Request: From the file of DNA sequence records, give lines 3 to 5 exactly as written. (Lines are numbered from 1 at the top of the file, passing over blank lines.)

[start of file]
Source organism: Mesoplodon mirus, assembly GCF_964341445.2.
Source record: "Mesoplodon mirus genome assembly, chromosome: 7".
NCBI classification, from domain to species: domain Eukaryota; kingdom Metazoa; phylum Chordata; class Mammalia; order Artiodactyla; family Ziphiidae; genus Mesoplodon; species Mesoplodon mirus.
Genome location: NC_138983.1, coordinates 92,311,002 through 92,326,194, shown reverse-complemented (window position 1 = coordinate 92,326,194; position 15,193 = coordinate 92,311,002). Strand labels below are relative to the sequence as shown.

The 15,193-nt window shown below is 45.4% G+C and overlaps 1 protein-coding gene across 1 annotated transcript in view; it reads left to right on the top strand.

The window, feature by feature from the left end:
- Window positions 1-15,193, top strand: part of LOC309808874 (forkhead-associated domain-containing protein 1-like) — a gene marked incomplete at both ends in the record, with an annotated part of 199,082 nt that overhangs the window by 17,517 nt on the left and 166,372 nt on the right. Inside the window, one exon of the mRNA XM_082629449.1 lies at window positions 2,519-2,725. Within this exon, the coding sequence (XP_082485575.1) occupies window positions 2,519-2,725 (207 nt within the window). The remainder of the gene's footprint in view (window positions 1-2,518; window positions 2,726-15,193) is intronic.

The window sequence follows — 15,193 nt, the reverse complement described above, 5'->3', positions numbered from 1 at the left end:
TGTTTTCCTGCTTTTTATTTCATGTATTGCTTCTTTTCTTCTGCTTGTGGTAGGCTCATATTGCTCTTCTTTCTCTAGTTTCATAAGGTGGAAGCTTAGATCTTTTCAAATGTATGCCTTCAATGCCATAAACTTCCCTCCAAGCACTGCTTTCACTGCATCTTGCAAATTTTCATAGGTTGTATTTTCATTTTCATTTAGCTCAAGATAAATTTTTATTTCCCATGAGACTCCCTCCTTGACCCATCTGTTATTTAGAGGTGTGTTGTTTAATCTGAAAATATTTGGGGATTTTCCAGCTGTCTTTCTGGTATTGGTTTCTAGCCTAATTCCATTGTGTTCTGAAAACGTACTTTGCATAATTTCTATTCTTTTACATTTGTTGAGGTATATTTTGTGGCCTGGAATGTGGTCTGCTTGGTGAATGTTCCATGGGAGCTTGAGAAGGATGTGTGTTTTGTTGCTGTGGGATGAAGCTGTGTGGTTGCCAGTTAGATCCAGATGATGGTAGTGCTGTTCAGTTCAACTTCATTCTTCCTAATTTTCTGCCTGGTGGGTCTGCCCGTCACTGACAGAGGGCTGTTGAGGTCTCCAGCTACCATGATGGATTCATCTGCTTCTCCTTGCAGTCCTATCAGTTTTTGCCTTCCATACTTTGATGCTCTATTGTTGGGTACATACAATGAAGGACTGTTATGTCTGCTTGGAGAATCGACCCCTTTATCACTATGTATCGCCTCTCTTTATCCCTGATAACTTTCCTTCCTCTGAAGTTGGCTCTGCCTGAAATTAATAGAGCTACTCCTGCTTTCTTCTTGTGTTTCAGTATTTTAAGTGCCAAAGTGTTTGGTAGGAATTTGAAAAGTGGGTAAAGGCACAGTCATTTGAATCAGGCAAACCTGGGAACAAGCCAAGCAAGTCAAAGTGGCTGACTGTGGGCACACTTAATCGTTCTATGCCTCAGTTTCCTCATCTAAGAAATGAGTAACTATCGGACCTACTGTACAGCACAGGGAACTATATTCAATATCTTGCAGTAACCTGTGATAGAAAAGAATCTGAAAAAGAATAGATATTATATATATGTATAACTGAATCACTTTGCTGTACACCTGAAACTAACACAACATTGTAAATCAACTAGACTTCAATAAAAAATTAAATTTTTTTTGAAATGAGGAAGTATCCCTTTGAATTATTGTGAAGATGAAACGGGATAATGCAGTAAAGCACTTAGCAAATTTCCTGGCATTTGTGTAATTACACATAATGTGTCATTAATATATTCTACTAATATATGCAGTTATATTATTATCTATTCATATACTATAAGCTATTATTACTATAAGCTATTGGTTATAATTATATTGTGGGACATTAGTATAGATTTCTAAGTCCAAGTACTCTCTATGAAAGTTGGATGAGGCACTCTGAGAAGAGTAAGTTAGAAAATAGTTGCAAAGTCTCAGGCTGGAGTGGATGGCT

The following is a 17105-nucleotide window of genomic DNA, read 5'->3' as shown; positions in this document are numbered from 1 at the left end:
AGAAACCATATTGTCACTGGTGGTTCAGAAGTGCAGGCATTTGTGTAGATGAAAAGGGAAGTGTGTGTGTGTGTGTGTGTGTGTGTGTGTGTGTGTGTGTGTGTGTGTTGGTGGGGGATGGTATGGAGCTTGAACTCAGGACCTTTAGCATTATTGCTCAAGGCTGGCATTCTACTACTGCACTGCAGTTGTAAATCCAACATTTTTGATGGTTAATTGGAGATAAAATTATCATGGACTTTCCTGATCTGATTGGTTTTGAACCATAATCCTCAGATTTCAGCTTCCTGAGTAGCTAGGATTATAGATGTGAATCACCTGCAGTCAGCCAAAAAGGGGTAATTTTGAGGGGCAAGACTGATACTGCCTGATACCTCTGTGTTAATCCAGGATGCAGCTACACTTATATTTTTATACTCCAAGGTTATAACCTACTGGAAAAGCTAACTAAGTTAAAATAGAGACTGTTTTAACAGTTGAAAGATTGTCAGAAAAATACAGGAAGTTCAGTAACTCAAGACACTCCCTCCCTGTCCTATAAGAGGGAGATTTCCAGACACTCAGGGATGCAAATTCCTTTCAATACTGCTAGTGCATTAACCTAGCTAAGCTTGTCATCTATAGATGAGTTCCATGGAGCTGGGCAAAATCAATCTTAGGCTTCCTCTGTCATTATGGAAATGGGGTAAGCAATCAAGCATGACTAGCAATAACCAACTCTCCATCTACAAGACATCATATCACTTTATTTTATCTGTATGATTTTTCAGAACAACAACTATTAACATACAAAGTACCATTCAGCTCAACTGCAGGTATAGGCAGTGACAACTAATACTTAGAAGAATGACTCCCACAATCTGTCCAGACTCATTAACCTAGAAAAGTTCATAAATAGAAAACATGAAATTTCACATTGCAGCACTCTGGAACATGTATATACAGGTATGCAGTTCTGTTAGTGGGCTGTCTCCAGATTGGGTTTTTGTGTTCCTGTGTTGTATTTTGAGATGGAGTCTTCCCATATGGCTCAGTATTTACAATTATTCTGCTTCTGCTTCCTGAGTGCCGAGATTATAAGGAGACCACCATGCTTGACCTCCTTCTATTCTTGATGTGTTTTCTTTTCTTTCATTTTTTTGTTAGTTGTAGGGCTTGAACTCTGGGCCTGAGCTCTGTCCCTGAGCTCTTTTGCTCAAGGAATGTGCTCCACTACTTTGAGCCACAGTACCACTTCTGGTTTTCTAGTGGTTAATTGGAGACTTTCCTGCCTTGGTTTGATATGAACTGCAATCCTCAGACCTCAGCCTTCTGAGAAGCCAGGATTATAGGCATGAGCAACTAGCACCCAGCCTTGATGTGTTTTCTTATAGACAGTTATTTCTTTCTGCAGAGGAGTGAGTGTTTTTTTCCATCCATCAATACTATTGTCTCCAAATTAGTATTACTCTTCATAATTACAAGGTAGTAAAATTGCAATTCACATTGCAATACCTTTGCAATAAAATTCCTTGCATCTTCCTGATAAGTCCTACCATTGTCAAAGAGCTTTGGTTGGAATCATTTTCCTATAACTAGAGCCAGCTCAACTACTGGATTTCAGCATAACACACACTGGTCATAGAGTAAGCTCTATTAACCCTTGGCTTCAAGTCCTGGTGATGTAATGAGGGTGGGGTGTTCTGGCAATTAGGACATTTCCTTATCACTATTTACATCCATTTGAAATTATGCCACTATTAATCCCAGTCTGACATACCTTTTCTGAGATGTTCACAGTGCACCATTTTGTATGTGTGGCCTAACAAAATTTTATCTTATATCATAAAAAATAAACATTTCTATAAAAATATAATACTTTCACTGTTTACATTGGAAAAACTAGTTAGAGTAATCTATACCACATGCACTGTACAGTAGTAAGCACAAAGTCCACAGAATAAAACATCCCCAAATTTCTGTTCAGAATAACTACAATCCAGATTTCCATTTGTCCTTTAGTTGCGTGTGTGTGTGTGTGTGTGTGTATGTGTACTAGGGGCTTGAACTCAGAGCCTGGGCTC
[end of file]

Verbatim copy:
NCBI classification, from domain to species: domain Eukaryota; kingdom Metazoa; phylum Chordata; class Mammalia; order Artiodactyla; family Ziphiidae; genus Mesoplodon; species Mesoplodon mirus.
Genome location: NC_138983.1, coordinates 92,311,002 through 92,326,194, shown reverse-complemented (window position 1 = coordinate 92,326,194; position 15,193 = coordinate 92,311,002). Strand labels below are relative to the sequence as shown.

The 15,193-nt window shown below is 45.4% G+C and overlaps 1 protein-coding gene across 1 annotated transcript in view; it reads left to right on the top strand.